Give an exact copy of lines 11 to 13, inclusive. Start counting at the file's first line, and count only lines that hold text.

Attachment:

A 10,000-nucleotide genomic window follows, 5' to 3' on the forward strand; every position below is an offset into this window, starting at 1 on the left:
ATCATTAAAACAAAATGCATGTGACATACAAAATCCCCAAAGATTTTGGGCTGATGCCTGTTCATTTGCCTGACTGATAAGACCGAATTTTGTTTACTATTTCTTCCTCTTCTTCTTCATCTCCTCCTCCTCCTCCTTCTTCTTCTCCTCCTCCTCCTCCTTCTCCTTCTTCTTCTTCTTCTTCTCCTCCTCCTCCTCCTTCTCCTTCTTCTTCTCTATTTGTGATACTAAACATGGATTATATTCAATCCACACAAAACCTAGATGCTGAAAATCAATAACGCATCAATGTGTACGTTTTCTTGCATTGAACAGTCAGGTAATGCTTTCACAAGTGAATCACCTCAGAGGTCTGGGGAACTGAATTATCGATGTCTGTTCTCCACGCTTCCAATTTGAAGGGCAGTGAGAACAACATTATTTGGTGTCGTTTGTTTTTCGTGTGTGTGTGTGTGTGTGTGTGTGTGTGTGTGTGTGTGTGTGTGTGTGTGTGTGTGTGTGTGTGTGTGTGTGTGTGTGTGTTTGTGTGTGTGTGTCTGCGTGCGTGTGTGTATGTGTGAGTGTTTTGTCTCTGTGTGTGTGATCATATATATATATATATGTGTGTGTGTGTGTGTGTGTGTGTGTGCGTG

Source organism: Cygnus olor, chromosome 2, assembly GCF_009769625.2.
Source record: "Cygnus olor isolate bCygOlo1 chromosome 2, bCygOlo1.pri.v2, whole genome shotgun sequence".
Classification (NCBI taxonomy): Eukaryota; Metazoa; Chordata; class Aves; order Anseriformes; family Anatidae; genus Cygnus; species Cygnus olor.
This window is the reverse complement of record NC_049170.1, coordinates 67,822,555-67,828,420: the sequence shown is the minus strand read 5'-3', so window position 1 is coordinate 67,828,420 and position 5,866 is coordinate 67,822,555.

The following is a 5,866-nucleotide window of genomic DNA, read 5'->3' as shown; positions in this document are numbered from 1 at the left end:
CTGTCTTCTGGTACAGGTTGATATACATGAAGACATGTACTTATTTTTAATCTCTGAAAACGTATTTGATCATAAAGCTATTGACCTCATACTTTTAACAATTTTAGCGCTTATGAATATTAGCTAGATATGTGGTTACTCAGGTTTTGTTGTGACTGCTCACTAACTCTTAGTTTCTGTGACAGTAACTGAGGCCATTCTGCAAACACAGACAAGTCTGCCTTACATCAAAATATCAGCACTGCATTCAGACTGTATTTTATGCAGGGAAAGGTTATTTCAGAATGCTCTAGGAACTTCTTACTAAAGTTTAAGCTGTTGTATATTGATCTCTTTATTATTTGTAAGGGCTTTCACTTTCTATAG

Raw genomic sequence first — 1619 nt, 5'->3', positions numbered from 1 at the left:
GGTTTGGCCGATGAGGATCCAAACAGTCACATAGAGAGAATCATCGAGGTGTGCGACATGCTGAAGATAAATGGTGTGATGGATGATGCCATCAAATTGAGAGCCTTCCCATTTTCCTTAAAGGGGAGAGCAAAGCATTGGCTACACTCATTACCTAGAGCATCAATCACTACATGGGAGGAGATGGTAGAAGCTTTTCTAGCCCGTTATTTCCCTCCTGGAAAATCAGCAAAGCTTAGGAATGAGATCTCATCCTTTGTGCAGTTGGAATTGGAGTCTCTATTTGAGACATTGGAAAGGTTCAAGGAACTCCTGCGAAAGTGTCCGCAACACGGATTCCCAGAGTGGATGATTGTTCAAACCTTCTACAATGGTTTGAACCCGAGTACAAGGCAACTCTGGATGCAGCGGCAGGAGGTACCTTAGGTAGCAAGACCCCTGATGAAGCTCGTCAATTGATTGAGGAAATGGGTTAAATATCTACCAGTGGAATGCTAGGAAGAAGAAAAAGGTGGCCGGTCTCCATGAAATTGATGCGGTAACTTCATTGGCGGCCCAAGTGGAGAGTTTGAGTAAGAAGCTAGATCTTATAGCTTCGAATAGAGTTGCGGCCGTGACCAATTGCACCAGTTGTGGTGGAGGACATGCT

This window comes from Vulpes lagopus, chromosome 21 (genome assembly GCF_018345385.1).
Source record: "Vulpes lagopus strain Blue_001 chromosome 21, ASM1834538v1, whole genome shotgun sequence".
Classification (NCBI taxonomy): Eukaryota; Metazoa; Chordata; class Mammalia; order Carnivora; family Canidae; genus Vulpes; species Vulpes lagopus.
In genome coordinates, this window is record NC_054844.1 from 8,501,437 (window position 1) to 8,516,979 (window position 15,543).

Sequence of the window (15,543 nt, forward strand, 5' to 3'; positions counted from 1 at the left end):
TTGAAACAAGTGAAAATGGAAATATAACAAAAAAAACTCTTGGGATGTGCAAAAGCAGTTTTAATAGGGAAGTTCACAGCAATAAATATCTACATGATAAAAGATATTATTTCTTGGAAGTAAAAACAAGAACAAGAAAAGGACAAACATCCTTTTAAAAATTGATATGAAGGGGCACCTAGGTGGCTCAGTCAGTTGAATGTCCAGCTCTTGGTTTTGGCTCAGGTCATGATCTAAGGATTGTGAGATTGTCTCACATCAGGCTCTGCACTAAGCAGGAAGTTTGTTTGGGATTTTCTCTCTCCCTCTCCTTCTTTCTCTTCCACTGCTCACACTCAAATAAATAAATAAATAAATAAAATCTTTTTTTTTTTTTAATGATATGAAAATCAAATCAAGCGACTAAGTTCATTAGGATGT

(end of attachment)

This window comes from Vulpes lagopus, chromosome 21 (genome assembly GCF_018345385.1).
Source record: "Vulpes lagopus strain Blue_001 chromosome 21, ASM1834538v1, whole genome shotgun sequence".
Classification (NCBI taxonomy): Eukaryota; Metazoa; Chordata; class Mammalia; order Carnivora; family Canidae; genus Vulpes; species Vulpes lagopus.